Prozac on TV vs. Prozac in me

How my expectations compare to the real thing

March 11, 2017

I sullenly sunk into the smooth gray couch in the psychiatrist’s office, savoring the seven seconds of silence that elapse between her door closing and the utterance of The Question. It had been weeks since a natural sociable smile came to my face when her eyes met mine, and as she walked the three steps to her chair and swiveled to face me, I felt the heavy stillness of the motionless muscles in my face, drooping with the weight of insomnia. With each blink, I could feel the soreness of the purple bags under my eyes.

So how have you been?” asked the psychiatrist using an upbeat tone of voice, but her eyes surveyed my face with a cautious severity, and they lingered there without shifting to follow her hands as she grasped for her keyboard to begin to take notes on my response. I’ve seen this psychiatrist five times at this point, and I know that this opening question is how the conversations will inevitably start, but I never know exactly what to say. I’ve felt so many things – guilty, fogged, ashamed, hopeless, anxious, worthless, overwhelmed, pitiful, malaise, exhausted. Where do I begin? I knew she could see that my fingers were scraping at each other’s nails and my palms were glistening slightly with perspiration, and that my eyes were wandering around the room as I searched for my reply. I knew her perceptive gaze was weighing this visible anxiety. I didn’t want to put on a show, nor did I want to avoid vulnerability, as I sat there fidgeting slightly with tears beginning to well up along my lower eyelids. Only two seconds have passed since she asked The Question, as these thoughts slip through my mind.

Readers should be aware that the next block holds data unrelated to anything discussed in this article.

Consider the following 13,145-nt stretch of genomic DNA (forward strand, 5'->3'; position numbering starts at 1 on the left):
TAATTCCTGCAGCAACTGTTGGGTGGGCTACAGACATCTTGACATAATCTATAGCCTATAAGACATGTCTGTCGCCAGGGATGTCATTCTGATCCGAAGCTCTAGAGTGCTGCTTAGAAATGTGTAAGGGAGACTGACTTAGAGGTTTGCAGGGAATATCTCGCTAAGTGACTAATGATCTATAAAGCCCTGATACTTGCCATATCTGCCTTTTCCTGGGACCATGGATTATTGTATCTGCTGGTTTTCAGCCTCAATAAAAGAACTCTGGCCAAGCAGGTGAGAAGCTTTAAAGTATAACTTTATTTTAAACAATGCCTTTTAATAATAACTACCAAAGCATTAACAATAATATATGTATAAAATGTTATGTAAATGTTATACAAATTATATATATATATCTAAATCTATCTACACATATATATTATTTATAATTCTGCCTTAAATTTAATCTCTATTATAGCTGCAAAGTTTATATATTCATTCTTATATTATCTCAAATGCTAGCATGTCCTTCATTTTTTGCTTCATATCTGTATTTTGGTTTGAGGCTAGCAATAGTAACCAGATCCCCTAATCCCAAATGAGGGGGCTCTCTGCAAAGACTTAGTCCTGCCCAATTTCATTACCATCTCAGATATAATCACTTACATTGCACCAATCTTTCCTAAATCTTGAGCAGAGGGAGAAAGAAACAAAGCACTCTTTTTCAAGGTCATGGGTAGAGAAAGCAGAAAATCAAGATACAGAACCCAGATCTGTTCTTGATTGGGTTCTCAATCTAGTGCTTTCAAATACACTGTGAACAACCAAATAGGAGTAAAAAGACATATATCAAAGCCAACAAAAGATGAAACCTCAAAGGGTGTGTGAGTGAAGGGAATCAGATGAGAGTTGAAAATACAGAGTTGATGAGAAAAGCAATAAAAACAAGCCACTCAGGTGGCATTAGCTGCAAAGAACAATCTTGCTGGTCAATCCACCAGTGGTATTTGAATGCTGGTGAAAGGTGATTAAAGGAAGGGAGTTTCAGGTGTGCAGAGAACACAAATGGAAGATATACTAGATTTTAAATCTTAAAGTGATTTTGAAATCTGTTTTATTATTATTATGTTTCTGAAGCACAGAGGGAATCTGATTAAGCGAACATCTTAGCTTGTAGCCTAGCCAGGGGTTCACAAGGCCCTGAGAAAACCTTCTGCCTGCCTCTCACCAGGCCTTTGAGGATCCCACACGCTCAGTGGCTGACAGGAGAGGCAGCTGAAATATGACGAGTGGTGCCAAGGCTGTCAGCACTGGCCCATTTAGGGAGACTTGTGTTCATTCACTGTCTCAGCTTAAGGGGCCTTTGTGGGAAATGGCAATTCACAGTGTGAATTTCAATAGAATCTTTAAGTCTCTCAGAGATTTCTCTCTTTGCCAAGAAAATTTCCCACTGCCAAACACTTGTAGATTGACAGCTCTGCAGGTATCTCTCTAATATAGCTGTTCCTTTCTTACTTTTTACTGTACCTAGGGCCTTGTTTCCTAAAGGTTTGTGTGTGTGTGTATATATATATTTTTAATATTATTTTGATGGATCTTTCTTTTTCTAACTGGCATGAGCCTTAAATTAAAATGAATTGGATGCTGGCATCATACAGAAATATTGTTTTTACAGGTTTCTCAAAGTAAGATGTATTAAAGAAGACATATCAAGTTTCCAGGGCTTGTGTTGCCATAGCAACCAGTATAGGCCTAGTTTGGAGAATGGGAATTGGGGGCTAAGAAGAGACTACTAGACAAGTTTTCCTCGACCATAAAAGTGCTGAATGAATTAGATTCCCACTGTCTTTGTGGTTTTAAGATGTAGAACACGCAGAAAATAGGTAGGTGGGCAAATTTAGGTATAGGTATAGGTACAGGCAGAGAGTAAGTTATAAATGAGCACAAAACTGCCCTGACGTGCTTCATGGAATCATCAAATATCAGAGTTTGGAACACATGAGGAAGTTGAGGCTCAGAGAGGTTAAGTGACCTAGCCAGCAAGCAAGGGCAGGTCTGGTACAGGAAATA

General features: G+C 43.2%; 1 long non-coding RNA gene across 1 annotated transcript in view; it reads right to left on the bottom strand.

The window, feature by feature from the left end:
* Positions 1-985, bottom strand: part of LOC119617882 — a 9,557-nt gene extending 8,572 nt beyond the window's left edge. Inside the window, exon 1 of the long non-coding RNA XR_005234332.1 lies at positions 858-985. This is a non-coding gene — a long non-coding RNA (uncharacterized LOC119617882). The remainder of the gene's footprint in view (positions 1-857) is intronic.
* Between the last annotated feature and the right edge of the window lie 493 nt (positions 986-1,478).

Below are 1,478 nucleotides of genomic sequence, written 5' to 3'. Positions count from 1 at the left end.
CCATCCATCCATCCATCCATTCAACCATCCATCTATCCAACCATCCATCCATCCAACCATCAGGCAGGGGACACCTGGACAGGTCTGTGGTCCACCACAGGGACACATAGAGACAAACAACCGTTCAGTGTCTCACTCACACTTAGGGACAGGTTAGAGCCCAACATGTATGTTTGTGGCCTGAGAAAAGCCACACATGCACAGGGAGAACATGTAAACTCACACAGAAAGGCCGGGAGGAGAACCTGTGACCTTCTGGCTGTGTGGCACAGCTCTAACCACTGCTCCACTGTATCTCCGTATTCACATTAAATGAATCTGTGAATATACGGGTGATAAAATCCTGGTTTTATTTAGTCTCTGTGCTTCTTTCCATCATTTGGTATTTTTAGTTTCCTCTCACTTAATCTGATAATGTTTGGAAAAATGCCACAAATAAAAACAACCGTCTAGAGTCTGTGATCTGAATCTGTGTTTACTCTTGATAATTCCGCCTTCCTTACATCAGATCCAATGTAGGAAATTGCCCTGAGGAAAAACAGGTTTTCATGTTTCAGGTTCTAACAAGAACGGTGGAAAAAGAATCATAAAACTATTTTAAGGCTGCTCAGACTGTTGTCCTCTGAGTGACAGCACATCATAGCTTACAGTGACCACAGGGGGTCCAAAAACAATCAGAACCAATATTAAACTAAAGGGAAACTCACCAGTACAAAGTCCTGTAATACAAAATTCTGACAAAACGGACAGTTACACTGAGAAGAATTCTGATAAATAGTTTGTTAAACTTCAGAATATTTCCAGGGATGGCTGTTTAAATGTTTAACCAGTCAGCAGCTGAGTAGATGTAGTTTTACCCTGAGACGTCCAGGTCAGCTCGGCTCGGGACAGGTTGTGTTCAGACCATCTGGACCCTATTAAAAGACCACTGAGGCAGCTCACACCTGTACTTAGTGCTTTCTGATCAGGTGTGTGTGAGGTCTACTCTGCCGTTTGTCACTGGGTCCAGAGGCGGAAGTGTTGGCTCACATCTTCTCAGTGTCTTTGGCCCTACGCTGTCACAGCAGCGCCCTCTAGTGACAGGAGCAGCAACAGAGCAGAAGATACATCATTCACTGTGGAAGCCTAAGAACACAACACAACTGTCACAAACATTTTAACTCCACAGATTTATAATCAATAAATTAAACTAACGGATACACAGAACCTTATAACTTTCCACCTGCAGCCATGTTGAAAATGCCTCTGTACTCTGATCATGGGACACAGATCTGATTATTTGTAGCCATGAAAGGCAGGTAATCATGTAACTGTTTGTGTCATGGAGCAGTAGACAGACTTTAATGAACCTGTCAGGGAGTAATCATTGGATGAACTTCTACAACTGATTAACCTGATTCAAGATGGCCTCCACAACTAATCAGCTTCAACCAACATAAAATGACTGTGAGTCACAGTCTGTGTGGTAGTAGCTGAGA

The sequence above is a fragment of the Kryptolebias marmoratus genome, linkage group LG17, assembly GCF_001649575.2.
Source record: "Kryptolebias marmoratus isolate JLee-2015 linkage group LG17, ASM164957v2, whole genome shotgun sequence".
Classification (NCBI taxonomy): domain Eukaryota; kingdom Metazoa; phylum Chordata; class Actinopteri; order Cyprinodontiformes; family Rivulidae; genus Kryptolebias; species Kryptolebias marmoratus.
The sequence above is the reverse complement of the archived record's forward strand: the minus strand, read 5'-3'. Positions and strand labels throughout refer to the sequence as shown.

Things have been really bad”, I chose to say. My voice croaked dryly, I thought it sounded like I had a cold. Since our last meeting, I had hit my lowest low in my present episode of depression. That day was nearly a month ago, on February 16, 2017, the day after I wrote this journal entry on grappling with suicidal thoughts. I told her that things were out of my control, and I needed help. That’s when she decided my anti-depressant Lexapro wasn’t cutting it.

She switched me to Prozac, hopeful that it “might be a better fit.” It never ceases to amaze me how many euphemisms can be concocted to accommodate the mentally ill – I would have preferred her to have said “let’s hope that this has a chance of doing something, which would be more than could be said of the Lexapro.” Or even “let’s hope that you won’t come close to killing yourself on Prozac.” Anything more direct would have been better than describing the potentially life-saving drug change with phrases appropriate for a patient shoe salesman.